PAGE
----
Original language(s) English
First episode date 24 July 1994
Country of origin United Kingdom
No. of episodes 38
Final episode date 5 July 1998
|Starring Jack Shepherd
Composer(s) Mark Thomas (1993) Nigel Hess (1994–98)
Executive producer(s) Alan Clayton (1993) Stephen Matthews (1994–97) Jenny Reeks (1994) Michelle Buck (1997–98)
No. of series 5 + 2 Specials in; 1993 and 1997
Cast Jack Shepherd, Helen Masters, Jimmy Yuill, Tim Wylton, Lynn Farleigh
Wycliffe is a British television series, based on W. J. Burley's novels about Detective Superintendent Charles Wycliffe. It was produced by HTV and broadcast on the ITV Network, following a pilot episode on 7 August 1993, between 24 July 1994 and 5 July 1998. The series was filmed in Cornwall, with a production office in Truro. Music for the series was composed by Nigel Hess and was awarded the Royal Television Society award for the best television theme. Wycliffe is played by Jack Shepherd, assisted by DI Doug Kersey (Jimmy Yuill) and DI Lucy Lane (Helen Masters).
- Setting and characters
- Murder investigations and police themes
- List of episodes
- Series 1
- Series 2
- Series 3
- Series 4
- Series 5
- Home Media
Each episode deals with a murder investigation. In the early series, the stories are adapted from Burley's books and are in classic whodunit style, often with quirky characters and plot elements. In later seasons, the tone becomes more naturalistic and there is more emphasis on internal politics within the police.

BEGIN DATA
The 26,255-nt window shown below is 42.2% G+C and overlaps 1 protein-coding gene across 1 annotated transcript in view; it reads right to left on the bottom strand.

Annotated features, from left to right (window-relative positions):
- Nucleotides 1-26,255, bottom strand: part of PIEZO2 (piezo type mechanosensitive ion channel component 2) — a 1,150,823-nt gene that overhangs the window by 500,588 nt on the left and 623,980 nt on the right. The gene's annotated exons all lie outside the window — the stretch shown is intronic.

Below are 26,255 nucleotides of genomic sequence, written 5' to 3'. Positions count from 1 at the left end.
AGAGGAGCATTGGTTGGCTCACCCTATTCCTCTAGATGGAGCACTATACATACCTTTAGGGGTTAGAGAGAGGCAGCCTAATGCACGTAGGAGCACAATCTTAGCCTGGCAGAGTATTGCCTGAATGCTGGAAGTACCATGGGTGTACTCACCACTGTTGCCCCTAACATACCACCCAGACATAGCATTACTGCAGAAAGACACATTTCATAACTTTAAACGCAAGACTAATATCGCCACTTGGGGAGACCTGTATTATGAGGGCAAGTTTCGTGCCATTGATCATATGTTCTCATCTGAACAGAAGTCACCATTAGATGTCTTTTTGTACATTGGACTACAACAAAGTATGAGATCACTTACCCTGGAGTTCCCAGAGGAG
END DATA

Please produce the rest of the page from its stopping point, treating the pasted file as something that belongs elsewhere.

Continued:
Setting and characters
The Cornish setting is an important feature of the series, providing both picturesque landscapes and glimpses into the local way of life. Many characters work in the tourist industry. Problems of the region such as the struggling fishing industry, long-term unemployment, and prejudice against new age travellers are shown in various episodes. Wycliffe and his team are responsible for a large geographical area and often have to spend time away from home during an investigation. This can cause problems for Wycliffe, who is shown as a contented family man, married to a teacher (Lynn Farleigh) and with two teenage children; it also makes it difficult for Lane and Kersey, who are both single, to form relationships outside work.
Wycliffe's beat appears to cover mainly central and west Cornwall. There are frequent mentions of certain major towns, including the city of Truro, Newquay, Camborne and Penzance (these places were also used as locations). But others in the same area, such as Falmouth, St Austell and St Ives, figure much less frequently. It is reasonable to assume that, as a Detective Superintendent, Wycliffe is the head of CID for one division, the boundary of which appears to run approximately from Padstow on the north coast to St Austell and Carlyon Bay on the south. He does not deal with places in north and east Cornwall, such as Bude or Launceston. Bodmin (actually mainly Bodmin Moor) features strongly in one episode, about the so-called Beast of Bodmin (which is said to be a big cat), but that's about as far east as Wycliffe ever gets. In the final episode ("Land's End") Wycliffe refers to Wadebridge, near Bodmin, as being on "the other side of the county".